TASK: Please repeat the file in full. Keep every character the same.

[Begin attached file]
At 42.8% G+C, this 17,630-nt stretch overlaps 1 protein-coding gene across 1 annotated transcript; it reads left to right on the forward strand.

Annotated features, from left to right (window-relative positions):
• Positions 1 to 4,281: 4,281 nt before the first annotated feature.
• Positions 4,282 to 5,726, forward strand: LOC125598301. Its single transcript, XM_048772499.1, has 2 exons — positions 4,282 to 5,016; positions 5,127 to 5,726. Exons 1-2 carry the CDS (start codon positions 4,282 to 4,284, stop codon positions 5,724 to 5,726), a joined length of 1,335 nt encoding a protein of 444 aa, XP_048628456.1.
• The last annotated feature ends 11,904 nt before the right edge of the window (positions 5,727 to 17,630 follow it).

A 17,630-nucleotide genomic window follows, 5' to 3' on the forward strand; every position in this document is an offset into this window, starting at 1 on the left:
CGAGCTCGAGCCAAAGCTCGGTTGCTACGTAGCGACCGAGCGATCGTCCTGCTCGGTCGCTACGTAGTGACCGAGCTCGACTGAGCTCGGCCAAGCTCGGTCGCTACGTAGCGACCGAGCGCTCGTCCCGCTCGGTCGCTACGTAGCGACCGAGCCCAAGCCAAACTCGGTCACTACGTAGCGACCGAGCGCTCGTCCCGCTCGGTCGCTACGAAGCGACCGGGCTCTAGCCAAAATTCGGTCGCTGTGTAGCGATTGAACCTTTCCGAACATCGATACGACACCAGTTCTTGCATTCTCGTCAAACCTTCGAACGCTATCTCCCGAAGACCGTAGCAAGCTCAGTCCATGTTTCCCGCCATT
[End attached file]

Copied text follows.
At 42.8% G+C, this 17,630-nt stretch overlaps 1 protein-coding gene across 1 annotated transcript; it reads left to right on the forward strand.

Annotated features, from left to right (window-relative positions):
• Positions 1 to 4,281: 4,281 nt before the first annotated feature.
• Positions 4,282 to 5,726, forward strand: LOC125598301. Its single transcript, XM_048772499.1, has 2 exons — positions 4,282 to 5,016; positions 5,127 to 5,726. Exons 1-2 carry the CDS (start codon positions 4,282 to 4,284, stop codon positions 5,724 to 5,726), a joined length of 1,335 nt encoding a protein of 444 aa, XP_048628456.1.
• The last annotated feature ends 11,904 nt before the right edge of the window (positions 5,727 to 17,630 follow it).

A 17,630-nucleotide genomic window follows, 5' to 3' on the forward strand; every position in this document is an offset into this window, starting at 1 on the left:
CGAGCTCGAGCCAAAGCTCGGTTGCTACGTAGCGACCGAGCGATCGTCCTGCTCGGTCGCTACGTAGTGACCGAGCTCGACTGAGCTCGGCCAAGCTCGGTCGCTACGTAGCGACCGAGCGCTCGTCCCGCTCGGTCGCTACGTAGCGACCGAGCCCAAGCCAAACTCGGTCACTACGTAGCGACCGAGCGCTCGTCCCGCTCGGTCGCTACGAAGCGACCGGGCTCTAGCCAAAATTCGGTCGCTGTGTAGCGATTGAACCTTTCCGAACATCGATACGACACCAGTTCTTGCATTCTCGTCAAACCTTCGAACGCTATCTCCCGAAGACCGTAGCAAGCTCAGTCCATGTTTCCCGCCATT